I just scanned the biometric news feeds on the web. They’re exploding with biometrics that most people outside the industry might think of as, well, futuristic. But being more of an insider and knowing what’s here now and what’s in the pipeline, these biometrics are already deployed across the globe. Gesture recognition, iris recognition, retinal scanning, face, voice, signature recognition, hand geometry, fingerprint, palmprint, behavioral metrics, geolocation are all today’s news.
Despite the occasional naysayer article about the weaknesses of biometrics, improved methods for implementing biometrics are coming almost daily. Everyone already knows about the iPhone X and Face ID. I was blown away by that demo last fall. Now Samsung is making a new bid with a dual-camera phone (the Samsung Galaxy S9) that can handle 3D imagery. That is likely going to enable huge strides in liveness detection – techniques applied to thwart presentation attacks where imposters try to fool biometric systems with pictures of people or their fingerprints.
The thing about phones is everyone has one. And outfitted with cameras, microphone, speakers, gyroscope, touchscreen, and more, they are the ideal ubiquitous platform for most, if not all, the biometrics noted previously.
But Phones Alone are Not Enough
Authenticating to your phone lets you access your phone securely to use the device and its features like apps and internet services over 4G and wifi. But phones alone are not enough. You need something else to integrate your phone’s authentication capabilities with organizational assets like network services and applications where authorization and access control are of paramount importance.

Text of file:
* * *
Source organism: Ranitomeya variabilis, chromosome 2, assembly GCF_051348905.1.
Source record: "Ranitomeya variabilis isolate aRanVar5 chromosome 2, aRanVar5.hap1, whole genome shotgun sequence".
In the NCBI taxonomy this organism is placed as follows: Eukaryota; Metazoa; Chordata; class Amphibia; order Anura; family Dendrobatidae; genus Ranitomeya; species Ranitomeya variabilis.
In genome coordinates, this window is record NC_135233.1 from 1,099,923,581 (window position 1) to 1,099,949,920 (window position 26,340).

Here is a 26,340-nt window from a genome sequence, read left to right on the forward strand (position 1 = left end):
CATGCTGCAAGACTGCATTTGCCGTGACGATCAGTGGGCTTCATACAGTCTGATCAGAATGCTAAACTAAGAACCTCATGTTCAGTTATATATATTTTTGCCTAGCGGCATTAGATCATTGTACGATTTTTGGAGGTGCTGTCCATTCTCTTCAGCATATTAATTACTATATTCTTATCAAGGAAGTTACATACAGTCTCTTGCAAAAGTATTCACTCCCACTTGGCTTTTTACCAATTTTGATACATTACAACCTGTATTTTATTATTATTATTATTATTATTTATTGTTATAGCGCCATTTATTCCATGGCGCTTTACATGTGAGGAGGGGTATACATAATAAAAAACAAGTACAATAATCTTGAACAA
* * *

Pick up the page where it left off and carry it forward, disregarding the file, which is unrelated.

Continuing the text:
You need a secure app on your phone that is cryptographically tied to back-end services that integrate seamlessly with your network authorization systems. Each biometric must securely map to an identity maintained in the back-end. This means you must enroll your biometric with back-end services, presenting evidence at enrollment proving that you are who you say you are.
Some enrollment scenarios accept your network password as initial proof of identity. Other enrollment scenarios require you to present physical evidence of your identity like a state-issued driver’s license to an actual human or compare fingerprints taken at enrollment to fingerprints stored in a national database.
Enrollment is the first step to get you in the door. Now you must authenticate to access devices like your laptop or services or applications on your network. Protected devices and services need a little bit of software to signal the back-end when you want to authenticate. The back-end services notify your phone to authenticate you. The biometric app on your phone opens and asks for your fingerprints, face, or whichever biometric you enrolled. On successful authentication, the back-end services signal a confirmed identity and access is granted.
You might think that last sentence should be re-written as “a miracle happens and access is granted.” But let’s dig a little deeper to see how that “miracle” happens.
Seamless Integration is the Glue
Authentication scenarios differ across systems, requiring authentication at specific points in a systems’ sequence of operations. In some situations, users initiate authentication by scanning a session QR code or near-field session ID. At other times, users provide their username to a protected device to initiate an authentication sequence. Here are some examples: